Myofunctional Therapy

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What is a "tongue thrust?"

A "tongue thrust" describes abnormal placement of the tongue during swallowing and speech. More specifically, it can be a combination of a deviated swallow and improper tongue resting positions. This incorrectly applied pressure can push teeth to move out of alignment. A "tongue thrust" can be caused by the following: thumb or finger sucking, prolonged bottle or pacifier sucking, open mouth breathing caused from allergies or premature loss of baby teeth.

​What is a "lisp?"

A lisp is a distorted or mispronunciation of the speech sounds, typically /S/. The placement of the tongue during speech and swallowing is the same. Therefore if an individual swallows placing their tongue on their front teeth then most likely they are also placing their tongue on their front teeth while speaking, causing a "lisp."

Interdental lisps are often developmental disorders and usually resolve themselves by the age of 4 1/2. Anytime after 4 1/2 is a good time to seek the advice of a speech therapist. If the therapist feels your child is ready and would benefit from therapy, get started as soon as possible. The longer you wait the stronger the habit and the longer it will take to fix. Unfortunately, most school therapists are unable to treat lisps until the age of 7 or 8. Even worse, in some areas if the lisp does not affect the child’s education the speech therapists in the schools are not able to help the children at all. In these cases you may be on your own to find a private therapist for help.

What kind of lisp does my child have?

There are four kinds of lisps:

1. Interdental lisps

(when the tongue goes between your front teeth and makes the –th- sound for the /s/ and /z/ sounds).

2. Dentalized lisps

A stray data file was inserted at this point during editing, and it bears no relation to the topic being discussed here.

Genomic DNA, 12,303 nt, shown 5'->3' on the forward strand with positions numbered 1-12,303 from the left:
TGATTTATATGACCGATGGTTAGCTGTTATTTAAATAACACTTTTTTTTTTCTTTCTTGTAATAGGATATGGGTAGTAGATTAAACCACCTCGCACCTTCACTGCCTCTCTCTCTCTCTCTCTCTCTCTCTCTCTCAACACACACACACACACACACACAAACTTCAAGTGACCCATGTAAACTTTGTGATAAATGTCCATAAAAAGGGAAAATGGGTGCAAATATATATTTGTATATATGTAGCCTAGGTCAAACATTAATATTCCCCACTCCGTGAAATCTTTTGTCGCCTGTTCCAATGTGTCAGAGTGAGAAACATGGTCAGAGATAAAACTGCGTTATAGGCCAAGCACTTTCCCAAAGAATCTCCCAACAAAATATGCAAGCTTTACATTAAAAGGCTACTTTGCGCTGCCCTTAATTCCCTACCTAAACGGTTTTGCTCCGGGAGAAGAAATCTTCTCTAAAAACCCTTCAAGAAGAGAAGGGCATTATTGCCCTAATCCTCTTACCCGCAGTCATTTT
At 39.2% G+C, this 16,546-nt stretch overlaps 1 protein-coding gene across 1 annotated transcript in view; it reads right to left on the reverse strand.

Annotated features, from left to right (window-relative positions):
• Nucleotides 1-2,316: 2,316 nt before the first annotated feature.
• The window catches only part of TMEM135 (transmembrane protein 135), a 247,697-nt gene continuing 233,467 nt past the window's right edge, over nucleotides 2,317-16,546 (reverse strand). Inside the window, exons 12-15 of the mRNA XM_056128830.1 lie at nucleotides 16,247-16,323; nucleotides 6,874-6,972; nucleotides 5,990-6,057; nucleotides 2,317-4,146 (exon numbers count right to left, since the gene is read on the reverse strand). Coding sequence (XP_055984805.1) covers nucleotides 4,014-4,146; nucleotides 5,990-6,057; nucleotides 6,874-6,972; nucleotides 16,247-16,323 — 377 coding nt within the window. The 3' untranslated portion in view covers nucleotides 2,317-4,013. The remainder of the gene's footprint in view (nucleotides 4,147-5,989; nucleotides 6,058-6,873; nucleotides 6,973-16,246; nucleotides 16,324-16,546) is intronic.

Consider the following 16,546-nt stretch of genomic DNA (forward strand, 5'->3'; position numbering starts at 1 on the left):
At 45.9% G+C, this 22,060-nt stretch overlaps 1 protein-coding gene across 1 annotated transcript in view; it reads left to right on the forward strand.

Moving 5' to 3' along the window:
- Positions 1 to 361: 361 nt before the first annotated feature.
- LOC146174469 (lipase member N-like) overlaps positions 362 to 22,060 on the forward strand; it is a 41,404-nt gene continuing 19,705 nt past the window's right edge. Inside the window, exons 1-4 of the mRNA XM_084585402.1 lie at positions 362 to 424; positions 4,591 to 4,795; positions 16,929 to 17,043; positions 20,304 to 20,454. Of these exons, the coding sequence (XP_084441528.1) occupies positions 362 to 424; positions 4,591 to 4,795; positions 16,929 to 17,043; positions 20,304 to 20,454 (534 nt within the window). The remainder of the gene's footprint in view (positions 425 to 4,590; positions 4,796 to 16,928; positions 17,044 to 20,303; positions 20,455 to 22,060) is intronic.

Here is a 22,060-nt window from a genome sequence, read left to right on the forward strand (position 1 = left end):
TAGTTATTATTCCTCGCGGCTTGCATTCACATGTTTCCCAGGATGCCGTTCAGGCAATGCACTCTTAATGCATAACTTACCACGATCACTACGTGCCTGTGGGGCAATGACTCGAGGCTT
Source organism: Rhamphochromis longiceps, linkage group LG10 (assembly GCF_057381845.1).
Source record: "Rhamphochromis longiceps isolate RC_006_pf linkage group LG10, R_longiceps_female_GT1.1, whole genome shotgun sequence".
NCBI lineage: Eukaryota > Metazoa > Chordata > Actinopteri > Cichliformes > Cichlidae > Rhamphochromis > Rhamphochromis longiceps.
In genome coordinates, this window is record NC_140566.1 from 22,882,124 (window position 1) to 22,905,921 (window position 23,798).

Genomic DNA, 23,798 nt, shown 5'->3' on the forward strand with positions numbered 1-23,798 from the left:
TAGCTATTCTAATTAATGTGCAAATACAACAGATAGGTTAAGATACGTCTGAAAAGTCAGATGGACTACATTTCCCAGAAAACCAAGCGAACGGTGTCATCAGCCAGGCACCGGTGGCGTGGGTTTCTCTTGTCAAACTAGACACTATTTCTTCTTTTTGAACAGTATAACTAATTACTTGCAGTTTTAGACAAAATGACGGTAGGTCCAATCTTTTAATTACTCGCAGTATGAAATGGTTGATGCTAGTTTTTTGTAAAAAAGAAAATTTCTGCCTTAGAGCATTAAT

(when the tongue hits the teeth while making the /s/ and /z/ sounds).

3. Lateral lisp

(when air escapes out the sides of the tongue).

4. Palatal lisp

(when the tongue hits the soft palate while making the /s/ and /z/ sound.

Lateral and palatal lisps are not typical developmental errors and children who have these speech characteristics are less likely to “grow out of it”. If your child has a lateral or palatal lisp I would advise having your child evaluated by a speech therapist.


If an individual has a tongue thrust or a lisp, it is crucial that they receive speech and swallow therapy in order to correct their dentition and improve their speech. Kim is a certified Myofunctional Therapist, who uses a method that has been developed to correct a tongue thrust which also corrects a lisp. Speech therapy corrects the deviated tongue positioning at rest and during swallowing and also improve articulation, resulting in improved speech and dentition.

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Speech therapy paired with orthodontics is the most efficient way to correct a tongue thrust. Orthodontics corrects mal-alignment of dentition, which is usually caused by inappropriate tongue positioning.

Kim works directly with the patient and their Orthodontist to ensure the most successful results possible. Parent involvement and home programs are key to successful treatment!